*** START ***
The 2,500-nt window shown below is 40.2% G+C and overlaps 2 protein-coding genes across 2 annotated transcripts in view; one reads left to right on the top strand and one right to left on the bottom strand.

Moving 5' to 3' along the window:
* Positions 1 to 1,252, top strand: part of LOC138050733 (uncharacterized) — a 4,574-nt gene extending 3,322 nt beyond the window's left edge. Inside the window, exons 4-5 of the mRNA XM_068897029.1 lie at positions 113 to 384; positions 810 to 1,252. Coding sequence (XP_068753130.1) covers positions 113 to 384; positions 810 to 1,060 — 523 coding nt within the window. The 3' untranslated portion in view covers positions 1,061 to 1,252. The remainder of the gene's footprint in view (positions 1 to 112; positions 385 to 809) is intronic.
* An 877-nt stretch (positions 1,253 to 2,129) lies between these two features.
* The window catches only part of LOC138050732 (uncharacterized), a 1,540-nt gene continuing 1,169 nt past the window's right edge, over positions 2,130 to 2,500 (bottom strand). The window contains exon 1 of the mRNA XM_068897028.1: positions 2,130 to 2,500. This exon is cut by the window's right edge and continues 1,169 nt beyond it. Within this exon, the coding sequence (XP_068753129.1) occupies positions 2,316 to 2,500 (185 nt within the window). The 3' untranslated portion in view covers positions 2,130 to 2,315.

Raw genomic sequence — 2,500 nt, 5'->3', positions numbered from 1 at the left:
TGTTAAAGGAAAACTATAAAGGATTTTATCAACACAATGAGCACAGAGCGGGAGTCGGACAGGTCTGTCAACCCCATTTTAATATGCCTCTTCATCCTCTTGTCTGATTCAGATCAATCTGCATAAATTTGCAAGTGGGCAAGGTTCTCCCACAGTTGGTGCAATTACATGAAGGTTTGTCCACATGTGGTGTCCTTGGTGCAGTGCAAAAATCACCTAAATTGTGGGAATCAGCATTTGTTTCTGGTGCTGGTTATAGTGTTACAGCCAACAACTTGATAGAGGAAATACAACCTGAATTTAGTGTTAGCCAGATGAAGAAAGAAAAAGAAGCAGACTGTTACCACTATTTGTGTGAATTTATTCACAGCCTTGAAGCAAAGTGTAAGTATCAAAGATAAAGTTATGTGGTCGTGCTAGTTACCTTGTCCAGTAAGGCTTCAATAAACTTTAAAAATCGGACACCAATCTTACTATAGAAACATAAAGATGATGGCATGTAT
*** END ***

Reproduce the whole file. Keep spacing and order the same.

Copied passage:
The 2,500-nt window shown below is 40.2% G+C and overlaps 2 protein-coding genes across 2 annotated transcripts in view; one reads left to right on the top strand and one right to left on the bottom strand.

Moving 5' to 3' along the window:
* Positions 1 to 1,252, top strand: part of LOC138050733 (uncharacterized) — a 4,574-nt gene extending 3,322 nt beyond the window's left edge. Inside the window, exons 4-5 of the mRNA XM_068897029.1 lie at positions 113 to 384; positions 810 to 1,252. Coding sequence (XP_068753130.1) covers positions 113 to 384; positions 810 to 1,060 — 523 coding nt within the window. The 3' untranslated portion in view covers positions 1,061 to 1,252. The remainder of the gene's footprint in view (positions 1 to 112; positions 385 to 809) is intronic.
* An 877-nt stretch (positions 1,253 to 2,129) lies between these two features.
* The window catches only part of LOC138050732 (uncharacterized), a 1,540-nt gene continuing 1,169 nt past the window's right edge, over positions 2,130 to 2,500 (bottom strand). The window contains exon 1 of the mRNA XM_068897028.1: positions 2,130 to 2,500. This exon is cut by the window's right edge and continues 1,169 nt beyond it. Within this exon, the coding sequence (XP_068753129.1) occupies positions 2,316 to 2,500 (185 nt within the window). The 3' untranslated portion in view covers positions 2,130 to 2,315.

Raw genomic sequence — 2,500 nt, 5'->3', positions numbered from 1 at the left:
TGTTAAAGGAAAACTATAAAGGATTTTATCAACACAATGAGCACAGAGCGGGAGTCGGACAGGTCTGTCAACCCCATTTTAATATGCCTCTTCATCCTCTTGTCTGATTCAGATCAATCTGCATAAATTTGCAAGTGGGCAAGGTTCTCCCACAGTTGGTGCAATTACATGAAGGTTTGTCCACATGTGGTGTCCTTGGTGCAGTGCAAAAATCACCTAAATTGTGGGAATCAGCATTTGTTTCTGGTGCTGGTTATAGTGTTACAGCCAACAACTTGATAGAGGAAATACAACCTGAATTTAGTGTTAGCCAGATGAAGAAAGAAAAAGAAGCAGACTGTTACCACTATTTGTGTGAATTTATTCACAGCCTTGAAGCAAAGTGTAAGTATCAAAGATAAAGTTATGTGGTCGTGCTAGTTACCTTGTCCAGTAAGGCTTCAATAAACTTTAAAAATCGGACACCAATCTTACTATAGAAACATAAAGATGATGGCATGTAT